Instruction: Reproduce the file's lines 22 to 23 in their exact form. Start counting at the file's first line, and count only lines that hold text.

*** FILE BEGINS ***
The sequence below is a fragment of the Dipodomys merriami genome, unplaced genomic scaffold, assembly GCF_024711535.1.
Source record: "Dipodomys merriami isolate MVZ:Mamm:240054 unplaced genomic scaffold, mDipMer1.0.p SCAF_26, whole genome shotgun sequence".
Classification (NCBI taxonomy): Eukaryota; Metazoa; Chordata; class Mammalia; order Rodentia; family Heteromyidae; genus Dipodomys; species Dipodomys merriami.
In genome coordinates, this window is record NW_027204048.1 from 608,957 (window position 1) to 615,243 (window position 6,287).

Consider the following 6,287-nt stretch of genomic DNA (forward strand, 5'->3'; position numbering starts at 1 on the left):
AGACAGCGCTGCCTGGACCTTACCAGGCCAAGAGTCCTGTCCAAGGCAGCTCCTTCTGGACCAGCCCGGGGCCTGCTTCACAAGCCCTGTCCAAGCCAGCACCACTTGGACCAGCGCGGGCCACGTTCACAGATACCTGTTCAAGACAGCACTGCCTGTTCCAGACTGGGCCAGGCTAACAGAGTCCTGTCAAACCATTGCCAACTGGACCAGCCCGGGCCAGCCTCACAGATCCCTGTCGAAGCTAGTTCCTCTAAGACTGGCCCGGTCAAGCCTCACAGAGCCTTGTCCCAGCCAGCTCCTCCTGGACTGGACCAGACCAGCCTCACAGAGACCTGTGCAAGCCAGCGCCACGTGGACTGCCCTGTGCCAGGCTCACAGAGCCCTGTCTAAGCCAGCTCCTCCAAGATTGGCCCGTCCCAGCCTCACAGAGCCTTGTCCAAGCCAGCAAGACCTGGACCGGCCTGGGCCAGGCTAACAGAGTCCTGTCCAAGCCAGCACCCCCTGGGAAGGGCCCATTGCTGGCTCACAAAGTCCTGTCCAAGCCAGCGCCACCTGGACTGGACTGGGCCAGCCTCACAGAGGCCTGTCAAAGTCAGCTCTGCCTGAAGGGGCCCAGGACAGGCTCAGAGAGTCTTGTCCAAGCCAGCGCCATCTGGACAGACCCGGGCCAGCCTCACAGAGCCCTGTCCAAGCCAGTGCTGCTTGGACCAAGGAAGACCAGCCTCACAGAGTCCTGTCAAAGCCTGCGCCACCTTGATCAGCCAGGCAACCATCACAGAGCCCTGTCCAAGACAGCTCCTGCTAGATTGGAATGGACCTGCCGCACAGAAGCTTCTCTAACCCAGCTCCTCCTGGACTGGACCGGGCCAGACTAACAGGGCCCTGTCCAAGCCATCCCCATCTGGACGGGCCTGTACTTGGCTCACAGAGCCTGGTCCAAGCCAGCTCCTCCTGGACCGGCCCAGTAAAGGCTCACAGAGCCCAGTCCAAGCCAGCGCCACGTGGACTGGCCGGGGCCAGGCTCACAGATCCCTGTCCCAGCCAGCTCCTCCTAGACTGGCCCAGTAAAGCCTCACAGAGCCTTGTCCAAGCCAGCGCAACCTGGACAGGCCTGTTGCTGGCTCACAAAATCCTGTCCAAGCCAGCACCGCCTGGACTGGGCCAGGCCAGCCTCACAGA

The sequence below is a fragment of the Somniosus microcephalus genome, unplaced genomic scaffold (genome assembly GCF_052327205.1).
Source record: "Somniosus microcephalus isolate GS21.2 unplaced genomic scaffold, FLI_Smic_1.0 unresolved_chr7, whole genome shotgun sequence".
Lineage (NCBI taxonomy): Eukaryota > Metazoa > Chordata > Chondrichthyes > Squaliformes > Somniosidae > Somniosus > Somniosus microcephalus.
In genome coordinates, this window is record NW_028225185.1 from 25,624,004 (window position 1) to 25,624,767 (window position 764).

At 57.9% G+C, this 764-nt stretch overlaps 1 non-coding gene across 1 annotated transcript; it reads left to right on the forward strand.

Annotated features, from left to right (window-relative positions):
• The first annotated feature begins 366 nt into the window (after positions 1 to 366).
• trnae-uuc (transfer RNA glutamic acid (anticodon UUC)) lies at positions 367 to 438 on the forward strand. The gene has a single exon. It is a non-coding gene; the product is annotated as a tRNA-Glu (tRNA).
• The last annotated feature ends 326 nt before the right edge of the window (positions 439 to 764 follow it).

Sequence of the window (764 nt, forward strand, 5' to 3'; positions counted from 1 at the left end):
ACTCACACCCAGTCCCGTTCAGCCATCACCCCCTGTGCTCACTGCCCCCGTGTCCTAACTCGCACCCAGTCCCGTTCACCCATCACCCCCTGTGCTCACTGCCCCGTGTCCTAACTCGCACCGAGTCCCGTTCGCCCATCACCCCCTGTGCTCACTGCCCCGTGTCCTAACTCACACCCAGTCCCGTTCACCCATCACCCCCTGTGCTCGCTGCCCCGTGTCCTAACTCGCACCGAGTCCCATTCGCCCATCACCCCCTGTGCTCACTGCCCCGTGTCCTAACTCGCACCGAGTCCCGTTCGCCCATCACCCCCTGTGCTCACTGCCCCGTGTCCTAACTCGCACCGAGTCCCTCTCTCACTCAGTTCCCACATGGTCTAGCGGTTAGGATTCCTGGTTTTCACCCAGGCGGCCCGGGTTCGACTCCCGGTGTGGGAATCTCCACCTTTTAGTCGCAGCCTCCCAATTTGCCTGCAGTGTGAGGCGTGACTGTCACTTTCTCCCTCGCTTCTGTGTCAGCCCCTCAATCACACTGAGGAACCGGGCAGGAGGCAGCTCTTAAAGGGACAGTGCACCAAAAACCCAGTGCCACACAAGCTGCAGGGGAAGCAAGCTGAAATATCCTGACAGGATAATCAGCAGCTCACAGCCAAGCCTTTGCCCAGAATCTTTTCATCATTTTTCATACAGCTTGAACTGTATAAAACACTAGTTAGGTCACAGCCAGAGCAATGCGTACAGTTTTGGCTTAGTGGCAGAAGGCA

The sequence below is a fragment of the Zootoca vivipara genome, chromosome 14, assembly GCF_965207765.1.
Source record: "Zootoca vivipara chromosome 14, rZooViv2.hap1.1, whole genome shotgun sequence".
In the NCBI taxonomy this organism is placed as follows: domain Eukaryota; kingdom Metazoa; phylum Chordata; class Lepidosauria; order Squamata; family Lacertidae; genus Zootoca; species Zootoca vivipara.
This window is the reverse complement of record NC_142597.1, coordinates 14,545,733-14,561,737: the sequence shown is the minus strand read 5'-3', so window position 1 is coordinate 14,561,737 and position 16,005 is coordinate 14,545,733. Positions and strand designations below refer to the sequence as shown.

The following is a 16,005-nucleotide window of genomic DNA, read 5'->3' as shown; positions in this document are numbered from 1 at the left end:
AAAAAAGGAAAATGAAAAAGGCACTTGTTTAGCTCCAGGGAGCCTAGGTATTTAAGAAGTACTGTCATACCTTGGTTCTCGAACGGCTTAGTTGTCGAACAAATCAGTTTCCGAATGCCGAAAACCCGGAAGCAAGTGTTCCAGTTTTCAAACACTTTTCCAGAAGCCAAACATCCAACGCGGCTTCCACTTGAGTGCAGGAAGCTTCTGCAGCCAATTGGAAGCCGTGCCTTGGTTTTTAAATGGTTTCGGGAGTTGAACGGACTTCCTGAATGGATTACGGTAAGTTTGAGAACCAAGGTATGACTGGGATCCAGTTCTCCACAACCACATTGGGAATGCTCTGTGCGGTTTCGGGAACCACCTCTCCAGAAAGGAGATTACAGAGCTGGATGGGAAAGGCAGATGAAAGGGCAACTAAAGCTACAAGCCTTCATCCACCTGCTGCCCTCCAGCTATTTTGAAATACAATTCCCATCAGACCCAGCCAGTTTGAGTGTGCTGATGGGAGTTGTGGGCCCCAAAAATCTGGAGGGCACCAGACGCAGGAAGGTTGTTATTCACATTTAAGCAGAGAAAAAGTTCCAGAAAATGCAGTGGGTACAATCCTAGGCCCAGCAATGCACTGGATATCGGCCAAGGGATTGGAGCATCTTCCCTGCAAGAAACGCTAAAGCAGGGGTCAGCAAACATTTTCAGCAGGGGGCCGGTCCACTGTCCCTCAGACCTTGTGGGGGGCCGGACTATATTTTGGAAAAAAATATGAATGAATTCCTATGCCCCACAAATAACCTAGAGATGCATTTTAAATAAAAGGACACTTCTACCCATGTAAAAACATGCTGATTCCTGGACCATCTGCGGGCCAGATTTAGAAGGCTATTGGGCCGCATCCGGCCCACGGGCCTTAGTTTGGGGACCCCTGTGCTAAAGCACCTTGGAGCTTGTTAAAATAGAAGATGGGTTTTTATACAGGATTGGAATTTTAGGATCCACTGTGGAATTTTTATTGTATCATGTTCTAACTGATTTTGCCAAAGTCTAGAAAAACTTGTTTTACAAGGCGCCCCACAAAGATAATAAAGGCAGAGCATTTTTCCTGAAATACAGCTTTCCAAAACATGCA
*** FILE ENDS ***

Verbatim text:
The following is a 16,005-nucleotide window of genomic DNA, read 5'->3' as shown; positions in this document are numbered from 1 at the left end:
AAAAAAGGAAAATGAAAAAGGCACTTGTTTAGCTCCAGGGAGCCTAGGTATTTAAGAAGTACTGTCATACCTTGGTTCTCGAACGGCTTAGTTGTCGAACAAATCAGTTTCCGAATGCCGAAAACCCGGAAGCAAGTGTTCCAGTTTTCAAACACTTTTCCAGAAGCCAAACATCCAACGCGGCTTCCACTTGAGTGCAGGAAGCTTCTGCAGCCAATTGGAAGCCGTGCCTTGGTTTTTAAATGGTTTCGGGAGTTGAACGGACTTCCTGAATGGATTACGGTAAGTTTGAGAACCAAGGTATGACTGGGATCCAGTTCTCCACAACCACATTGGGAATGCTCTGTGCGGTTTCGGGAACCACCTCTCCAGAAAGGAGATTACAGAGCTGGATGGGAAAGGCAGATGAAAGGGCAACTAAAGCTACAAGCCTTCATCCACCTGCTGCCCTCCAGCTATTTTGAAATACAATTCCCATCAGACCCAGCCAGTTTGAGTGTGCTGATGGGAGTTGTGGGCCCCAAAAATCTGGAGGGCACCAGACGCAGGAAGGTTGTTATTCACATTTAAGCAGAGAAAAAGTTCCAGAAAATGCAGTGGGTACAATCCTAGGCCCAGCAATGCACTGGATATCGGCCAAGGGATTGGAGCATCTTCCCTGCAAGAAACGCTAAAGCAGGGGTCAGCAAACATTTTCAGCAGGGGGCCGGTCCACTGTCCCTCAGACCTTGTGGGGGGCCGGACTATATTTTGGAAAAAAATATGAATGAATTCCTATGCCCCACAAATAACCTAGAGATGCATTTTAAATAAAAGGACACTTCTACCCATGTAAAAACATGCTGATTCCTGGACCATCTGCGGGCCAGATTTAGAAGGCTATTGGGCCGCATCCGGCCCACGGGCCTTAGTTTGGGGACCCCTGTGCTAAAGCACCTTGGAGCTTGTTAAAATAGAAGATGGGTTTTTATACAGGATTGGAATTTTAGGATCCACTGTGGAATTTTTATTGTATCATGTTCTAACTGATTTTGCCAAAGTCTAGAAAAACTTGTTTTACAAGGCGCCCCACAAAGATAATAAAGGCAGAGCATTTTTCCTGAAATACAGCTTTCCAAAACATGCA